Infrastructure: Los Angeles
Forbes magazine had an article today entitled, Why Los Angeles Will Outpace Silicon Valley As The Tech Startup Capital, and I think I probably lost more brain cells reading it then drinking a dirty martini at the Varnish.
The author believes LA is gonna be bigger than Silicon Valley because of the following:
“… LA needs tech talent that is interested in entrepreneurship… And for those that need coffee shops to work out of, LA has quite a few that house world barista champions…Fantastic weather, lots of space, entertainment and media experts, and lots of tech talent means that Los Angeles is fast becoming the city of choice to run a tech startup.”
Now, I love LA and tech and everything in between. And I want Silicon Beach to be here and alive today. But if those reasons from the article are the primary drivers as to why LA is going to be bigger than Silicon Valley then…I’m not sure if we live in the same LA or know the same tech talent. Typically, I have no problem with these kinds of statements when they’re made by anyone, but I do get scared when they’re echoed by public officials.
And when Elected Officials and people running for office start talking about this Silicon Beach nonsense…then I have a real problem.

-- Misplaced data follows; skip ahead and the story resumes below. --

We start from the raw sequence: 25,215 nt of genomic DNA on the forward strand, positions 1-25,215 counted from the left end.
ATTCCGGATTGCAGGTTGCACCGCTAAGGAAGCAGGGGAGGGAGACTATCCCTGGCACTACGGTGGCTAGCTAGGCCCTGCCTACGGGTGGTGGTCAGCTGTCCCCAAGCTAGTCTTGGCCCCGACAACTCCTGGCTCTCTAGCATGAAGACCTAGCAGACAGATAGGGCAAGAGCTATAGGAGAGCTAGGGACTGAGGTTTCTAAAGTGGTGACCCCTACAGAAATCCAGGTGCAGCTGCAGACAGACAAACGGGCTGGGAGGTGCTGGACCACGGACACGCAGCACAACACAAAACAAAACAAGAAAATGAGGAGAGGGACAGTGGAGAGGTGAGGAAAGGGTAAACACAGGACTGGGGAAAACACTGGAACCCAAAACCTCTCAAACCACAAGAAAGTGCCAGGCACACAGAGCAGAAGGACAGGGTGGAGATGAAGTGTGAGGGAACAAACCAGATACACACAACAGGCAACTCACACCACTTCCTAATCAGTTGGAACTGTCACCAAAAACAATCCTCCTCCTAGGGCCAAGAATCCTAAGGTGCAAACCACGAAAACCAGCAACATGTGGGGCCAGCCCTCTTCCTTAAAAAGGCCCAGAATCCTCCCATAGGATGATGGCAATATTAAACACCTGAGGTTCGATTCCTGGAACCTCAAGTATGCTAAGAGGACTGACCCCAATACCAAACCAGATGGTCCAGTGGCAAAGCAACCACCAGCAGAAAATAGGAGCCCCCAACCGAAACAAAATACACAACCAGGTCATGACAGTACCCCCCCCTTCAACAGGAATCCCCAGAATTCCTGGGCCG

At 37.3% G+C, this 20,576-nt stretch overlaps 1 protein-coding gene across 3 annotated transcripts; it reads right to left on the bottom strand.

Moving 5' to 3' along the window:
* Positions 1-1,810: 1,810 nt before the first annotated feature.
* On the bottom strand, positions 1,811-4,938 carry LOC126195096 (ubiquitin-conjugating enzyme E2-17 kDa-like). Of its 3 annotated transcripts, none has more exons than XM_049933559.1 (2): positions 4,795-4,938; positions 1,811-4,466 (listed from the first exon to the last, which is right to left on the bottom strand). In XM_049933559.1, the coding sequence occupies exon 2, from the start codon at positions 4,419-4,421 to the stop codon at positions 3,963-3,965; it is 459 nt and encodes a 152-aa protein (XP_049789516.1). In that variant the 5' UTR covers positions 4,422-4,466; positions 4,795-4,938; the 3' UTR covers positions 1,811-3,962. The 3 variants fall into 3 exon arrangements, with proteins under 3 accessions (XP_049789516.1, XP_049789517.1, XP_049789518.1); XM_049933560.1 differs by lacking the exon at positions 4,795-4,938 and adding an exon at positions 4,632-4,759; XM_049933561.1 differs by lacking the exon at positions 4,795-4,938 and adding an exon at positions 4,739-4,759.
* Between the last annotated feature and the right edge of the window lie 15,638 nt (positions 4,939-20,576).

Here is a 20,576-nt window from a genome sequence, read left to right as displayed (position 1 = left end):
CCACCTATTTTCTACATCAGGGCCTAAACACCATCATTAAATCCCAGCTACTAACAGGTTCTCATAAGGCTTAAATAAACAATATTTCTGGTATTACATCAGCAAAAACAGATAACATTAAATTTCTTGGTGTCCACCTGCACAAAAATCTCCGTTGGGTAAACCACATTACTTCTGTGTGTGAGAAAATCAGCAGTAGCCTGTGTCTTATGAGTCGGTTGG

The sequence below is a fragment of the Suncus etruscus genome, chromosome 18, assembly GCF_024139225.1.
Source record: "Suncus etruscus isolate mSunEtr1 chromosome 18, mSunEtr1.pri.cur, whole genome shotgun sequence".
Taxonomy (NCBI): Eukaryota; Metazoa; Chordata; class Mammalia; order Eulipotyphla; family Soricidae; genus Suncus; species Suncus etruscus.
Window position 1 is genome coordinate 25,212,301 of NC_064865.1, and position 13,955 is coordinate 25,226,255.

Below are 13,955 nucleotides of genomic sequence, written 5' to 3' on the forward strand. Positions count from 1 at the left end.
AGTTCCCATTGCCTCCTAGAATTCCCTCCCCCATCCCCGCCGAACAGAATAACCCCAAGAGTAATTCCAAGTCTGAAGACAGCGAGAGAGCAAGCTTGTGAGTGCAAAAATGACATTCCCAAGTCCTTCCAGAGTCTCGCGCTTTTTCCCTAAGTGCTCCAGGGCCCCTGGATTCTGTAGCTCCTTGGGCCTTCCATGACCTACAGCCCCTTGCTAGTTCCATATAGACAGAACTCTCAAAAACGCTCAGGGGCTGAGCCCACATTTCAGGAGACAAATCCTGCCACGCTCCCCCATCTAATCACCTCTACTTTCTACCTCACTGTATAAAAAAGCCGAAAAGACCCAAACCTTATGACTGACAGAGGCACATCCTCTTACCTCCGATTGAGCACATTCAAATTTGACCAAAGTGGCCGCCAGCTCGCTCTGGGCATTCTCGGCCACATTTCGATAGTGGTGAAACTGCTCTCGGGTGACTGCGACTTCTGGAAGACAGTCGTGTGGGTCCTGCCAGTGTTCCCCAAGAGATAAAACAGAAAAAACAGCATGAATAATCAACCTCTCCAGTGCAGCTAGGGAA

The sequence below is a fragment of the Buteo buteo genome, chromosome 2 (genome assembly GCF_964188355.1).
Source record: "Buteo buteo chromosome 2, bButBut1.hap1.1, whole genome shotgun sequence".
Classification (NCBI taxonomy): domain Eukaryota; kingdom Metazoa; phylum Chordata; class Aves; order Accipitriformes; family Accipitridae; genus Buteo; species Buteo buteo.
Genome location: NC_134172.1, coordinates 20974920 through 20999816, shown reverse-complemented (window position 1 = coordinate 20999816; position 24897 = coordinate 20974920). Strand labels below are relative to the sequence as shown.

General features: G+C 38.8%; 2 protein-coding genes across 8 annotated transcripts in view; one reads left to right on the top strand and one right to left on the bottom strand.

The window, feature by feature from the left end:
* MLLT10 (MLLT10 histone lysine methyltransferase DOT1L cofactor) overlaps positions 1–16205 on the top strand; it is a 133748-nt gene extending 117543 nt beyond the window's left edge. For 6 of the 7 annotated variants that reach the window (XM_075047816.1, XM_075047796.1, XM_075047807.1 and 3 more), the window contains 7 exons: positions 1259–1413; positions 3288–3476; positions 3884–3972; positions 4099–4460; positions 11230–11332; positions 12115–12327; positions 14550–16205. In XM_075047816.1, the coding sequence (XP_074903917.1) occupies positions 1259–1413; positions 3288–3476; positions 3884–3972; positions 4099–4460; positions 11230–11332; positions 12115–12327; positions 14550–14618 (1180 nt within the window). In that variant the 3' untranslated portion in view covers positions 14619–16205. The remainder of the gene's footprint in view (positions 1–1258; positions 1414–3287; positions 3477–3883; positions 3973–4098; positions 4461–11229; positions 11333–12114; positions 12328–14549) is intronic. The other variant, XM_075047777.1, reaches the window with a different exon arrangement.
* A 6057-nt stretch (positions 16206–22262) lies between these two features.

Mainly, because they should know better, and they have staffs that should do the work to know better.
Here are the couple reasons why this Silicon Beach idea, as discussed in that above article is ludicrous.
NY City has recently tried to cash into the startup culture and promoted their Silicon Alley. And recently NYC, led by the Bloomberg Administration has tried to create a culture of startup talent with the Tech College. NYC is actively trying to change the culture with the hiring of individuals like Rachel Sterne and have let her get creative. As well NYC is investing a ton of money on creating a digital city and has actually developed a blueprint on how they plan on getting there. NYC even has a strategic plan on integrating technology into the city and how people use technology when dealing with the city.
LA has done nothing like this, and still has no plans on how to do this. But this is LA, so this is what they’re planning:
I want to be clear, that I do not think Los Angeles isn’t a good place for startups.
Far from it.
LA is a great area for a DIY artist or entrepreneur can be quite successful. But to think that LA will ever rival Silicon Valley in tech start ups is just flat out bat shit crazy.